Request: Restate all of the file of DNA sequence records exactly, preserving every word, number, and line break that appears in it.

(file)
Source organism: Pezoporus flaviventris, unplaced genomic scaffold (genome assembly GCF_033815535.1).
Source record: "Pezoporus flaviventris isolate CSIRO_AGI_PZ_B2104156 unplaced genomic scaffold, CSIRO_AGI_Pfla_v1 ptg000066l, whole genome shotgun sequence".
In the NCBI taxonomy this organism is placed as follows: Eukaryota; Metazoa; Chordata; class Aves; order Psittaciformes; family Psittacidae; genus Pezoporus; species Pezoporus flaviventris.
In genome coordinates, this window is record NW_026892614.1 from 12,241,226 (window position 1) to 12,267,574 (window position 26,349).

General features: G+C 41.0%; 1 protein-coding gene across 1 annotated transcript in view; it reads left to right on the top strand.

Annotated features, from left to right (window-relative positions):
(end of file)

Source organism: Pezoporus flaviventris, unplaced genomic scaffold (genome assembly GCF_033815535.1).
Source record: "Pezoporus flaviventris isolate CSIRO_AGI_PZ_B2104156 unplaced genomic scaffold, CSIRO_AGI_Pfla_v1 ptg000066l, whole genome shotgun sequence".
In the NCBI taxonomy this organism is placed as follows: Eukaryota; Metazoa; Chordata; class Aves; order Psittaciformes; family Psittacidae; genus Pezoporus; species Pezoporus flaviventris.
In genome coordinates, this window is record NW_026892614.1 from 12,241,226 (window position 1) to 12,267,574 (window position 26,349).

General features: G+C 41.0%; 1 protein-coding gene across 1 annotated transcript in view; it reads left to right on the top strand.

Annotated features, from left to right (window-relative positions):